It took a little over 49 years but the Midsummer Classic, the Major League Baseball All-Star Game returned to Queens.
Unlike 1964, when Phillies outfielder Johnny Callison hit a dramatic three-run home run in the bottom of the ninth inning to win the game for the National League, the All-Star Game is literally more than just a game.
The All-Star Game has become a five-day celebration of baseball as the host city gets to have a Fan Fest for all of the days while the stadium of the home team is utilized for three days. On Sunday, there is a doubleheader. Kicking things off is the SiriusXM Futures Game as the best minor leaguers gather with American players taking on those who live outside of the USA. That is followed by the Taco Bell Celebrity Softball Game that is comprised of notable former baseball players and current entertainers. Monday is the Chevrolet Home Run Derby and Tuesday is the actual All-Star Game. The overall economic effect is obviously quite huge for the host city.
The All-Star Game is also a boon for local communities as Major League Baseball has a proven track record of helping nonprofit organizations. Last Friday MLB and Mets officials made a visit to the Boys & Girls Club of Metro Queens where they donated $250,000 to help with the construction of a 3,000 square-foot teen center and café.
Mets CEO Fred Wilpon has been very active in helping veterans in a multitude of ways, and last Monday he, along with Mayor Bloomberg and Baseball Commissioner Bud Selig, visited the St. Albans Community Living Center for Veterans to unveil renovations to the facility.
General Motors’ Chevrolet division is the title sponsor of the Home Run Derby and as part of their contract with MLB is to award lucrative grants to eight (the number of players competing in the slugfest) local sandlot baseball programs. For some reason Chevy overlooked the various Little League programs in our borough.
The All-Star Game and its related activities were an opportunity for the Mets, who have not had a lot to cheer for in recent years, to celebrate their past and even a touch of the present.
Ed Charles and Art Shamsky, who were both of the 1969 Miracle Mets, signed autographs for attendees at the All-Star Game Fan Fest held at the Javits Center.
Edgardo Alfonzo, the Mets’ third baseman on the Mets’ National League pennant-winning team in 2000 that lost to the Yankees in the World Series, as well as being a current Bayside resident, was inducted into the Hispanic Heritage Baseball Museum & Hall of Fame at a ceremony during the Fan Fest last Saturday.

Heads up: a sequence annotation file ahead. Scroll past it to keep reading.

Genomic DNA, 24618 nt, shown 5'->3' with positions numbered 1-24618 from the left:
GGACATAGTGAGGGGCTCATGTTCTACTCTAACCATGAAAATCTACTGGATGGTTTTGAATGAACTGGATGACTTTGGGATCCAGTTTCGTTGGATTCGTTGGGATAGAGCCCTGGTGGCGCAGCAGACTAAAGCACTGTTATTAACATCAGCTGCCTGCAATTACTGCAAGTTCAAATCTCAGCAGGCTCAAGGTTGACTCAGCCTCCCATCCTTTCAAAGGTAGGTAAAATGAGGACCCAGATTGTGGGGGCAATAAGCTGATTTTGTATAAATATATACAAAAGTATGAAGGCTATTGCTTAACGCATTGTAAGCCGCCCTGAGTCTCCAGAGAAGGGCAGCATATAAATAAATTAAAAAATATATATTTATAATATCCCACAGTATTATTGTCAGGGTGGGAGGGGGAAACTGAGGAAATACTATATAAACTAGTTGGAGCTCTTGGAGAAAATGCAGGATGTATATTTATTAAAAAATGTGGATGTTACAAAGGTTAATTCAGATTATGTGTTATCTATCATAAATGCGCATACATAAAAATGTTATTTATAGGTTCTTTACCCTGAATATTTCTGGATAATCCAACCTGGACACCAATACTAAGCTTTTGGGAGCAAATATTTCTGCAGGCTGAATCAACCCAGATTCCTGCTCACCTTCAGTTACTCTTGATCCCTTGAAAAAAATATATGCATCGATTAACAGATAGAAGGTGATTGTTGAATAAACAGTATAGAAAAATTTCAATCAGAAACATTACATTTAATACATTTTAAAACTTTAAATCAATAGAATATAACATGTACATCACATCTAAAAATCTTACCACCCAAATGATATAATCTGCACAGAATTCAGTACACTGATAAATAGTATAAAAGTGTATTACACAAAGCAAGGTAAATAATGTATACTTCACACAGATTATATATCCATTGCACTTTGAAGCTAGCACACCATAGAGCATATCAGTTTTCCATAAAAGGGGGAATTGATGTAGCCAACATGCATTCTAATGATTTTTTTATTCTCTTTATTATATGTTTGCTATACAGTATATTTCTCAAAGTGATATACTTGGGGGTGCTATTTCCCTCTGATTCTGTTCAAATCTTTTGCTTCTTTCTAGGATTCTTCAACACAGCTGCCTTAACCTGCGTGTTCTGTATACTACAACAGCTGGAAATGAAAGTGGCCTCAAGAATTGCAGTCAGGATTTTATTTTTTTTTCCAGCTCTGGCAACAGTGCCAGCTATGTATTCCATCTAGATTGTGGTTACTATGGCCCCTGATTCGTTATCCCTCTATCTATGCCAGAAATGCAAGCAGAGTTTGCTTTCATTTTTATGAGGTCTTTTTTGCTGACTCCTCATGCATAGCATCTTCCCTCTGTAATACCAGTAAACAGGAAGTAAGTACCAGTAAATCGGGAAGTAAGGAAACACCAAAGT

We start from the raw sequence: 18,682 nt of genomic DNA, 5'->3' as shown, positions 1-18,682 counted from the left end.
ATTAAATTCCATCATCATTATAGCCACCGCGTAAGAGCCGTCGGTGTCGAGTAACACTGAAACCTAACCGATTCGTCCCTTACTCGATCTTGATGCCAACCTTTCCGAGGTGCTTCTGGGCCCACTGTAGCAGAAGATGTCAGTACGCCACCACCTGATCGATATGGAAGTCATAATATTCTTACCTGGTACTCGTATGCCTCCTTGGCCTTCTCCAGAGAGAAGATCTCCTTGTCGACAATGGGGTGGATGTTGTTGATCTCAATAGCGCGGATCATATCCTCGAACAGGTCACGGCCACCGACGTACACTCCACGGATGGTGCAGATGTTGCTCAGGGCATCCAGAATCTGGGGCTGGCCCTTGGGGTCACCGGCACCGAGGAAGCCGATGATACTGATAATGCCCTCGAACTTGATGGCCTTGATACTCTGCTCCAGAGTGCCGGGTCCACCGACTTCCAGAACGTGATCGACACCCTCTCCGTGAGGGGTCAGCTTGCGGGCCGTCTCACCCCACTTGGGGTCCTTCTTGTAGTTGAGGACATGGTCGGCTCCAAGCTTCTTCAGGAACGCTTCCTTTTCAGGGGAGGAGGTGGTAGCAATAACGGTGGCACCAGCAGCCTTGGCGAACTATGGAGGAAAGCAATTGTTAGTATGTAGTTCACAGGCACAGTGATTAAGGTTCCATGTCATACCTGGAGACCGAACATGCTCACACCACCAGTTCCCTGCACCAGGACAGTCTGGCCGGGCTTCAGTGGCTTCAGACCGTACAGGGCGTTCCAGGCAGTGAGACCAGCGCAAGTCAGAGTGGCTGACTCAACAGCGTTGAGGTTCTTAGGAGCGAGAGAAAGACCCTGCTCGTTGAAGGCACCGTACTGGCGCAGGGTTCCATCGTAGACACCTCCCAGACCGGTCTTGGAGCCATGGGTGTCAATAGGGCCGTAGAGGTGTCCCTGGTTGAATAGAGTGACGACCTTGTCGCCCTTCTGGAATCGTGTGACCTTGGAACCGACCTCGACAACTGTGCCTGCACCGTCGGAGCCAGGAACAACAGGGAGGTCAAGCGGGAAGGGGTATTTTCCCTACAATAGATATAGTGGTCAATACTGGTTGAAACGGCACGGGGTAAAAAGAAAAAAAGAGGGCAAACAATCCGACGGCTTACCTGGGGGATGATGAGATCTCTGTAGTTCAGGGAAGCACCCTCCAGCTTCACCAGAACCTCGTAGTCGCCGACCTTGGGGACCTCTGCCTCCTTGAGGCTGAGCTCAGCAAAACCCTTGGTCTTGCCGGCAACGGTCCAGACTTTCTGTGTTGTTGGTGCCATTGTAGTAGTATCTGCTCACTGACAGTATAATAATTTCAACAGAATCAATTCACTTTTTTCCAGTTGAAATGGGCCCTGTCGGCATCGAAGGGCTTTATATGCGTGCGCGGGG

The Mets, as is their wont, found themselves in a bit of controversy, the week leading up to the All-Star Game when manager Terry Collins announced that his ace pitcher, Matt Harvey, would skip his scheduled start against the Pittsburgh Pirates because of a nagging blister on his pitching hand.
There was understandable skepticism and debate among both fans and sports pundits about the importance of a regular season game versus a glorified exhibition game which the All-Star Game is.
National League All-Star manager Bruce Bochy admitted at a press conference this past Monday that he consulted with Terry Collins about Harvey’s workload because he wanted him to start the game on his home field. An hour later at a press availability session with players and coaches (Collins was named a coach by Bochy), Terry basically admitted that he was resting Harvey so that he could have this honor. “This is a huge moment for our organization,” Collins said.
The Mets announced Sunday that Mike Piazza, who was at Citi Field to take part in the celebrity softball game, would be inducted into their Hall of Fame on September 29. The Mets are hoping that the ceremony will serve as an endorsement for his candidacy to enter the National Baseball Hall of Fame in Cooperstown, New York. The voting members of the Baseball Writers Association of America decide who gets the privilege. Candidates need to be named on 75 percent of the ballots cast.
Dwight “Doc” Gooden was another former Mets star who was taking part in the softball game. He recently wrote a memoir titled “Doc” that described what the effects of alcohol dependency and drug addiction did to him and those he loved and it is a harrowing read to say the least. “I want others to avoid the mistakes that I made,” he said.
Entertainers who took part in the celebrity game were comedy actor Kevin James, Fox News anchor Brian Kilmeade, actress/clothing entrepreneur Alyssa Milano, and singer Ashanti, who all handled throngs of reporters.
Baseball Hall of Famer Frank Robinson, who played in the 1964 All-Star Game, surveyed the chaotic scene in the Citi Field press room. Robinson, renowned for being a no-nonsense type, was asked whether there was this kind of glitz and pageantry when he played in All-Star games. “No, thank goodness!” he said shaking his head.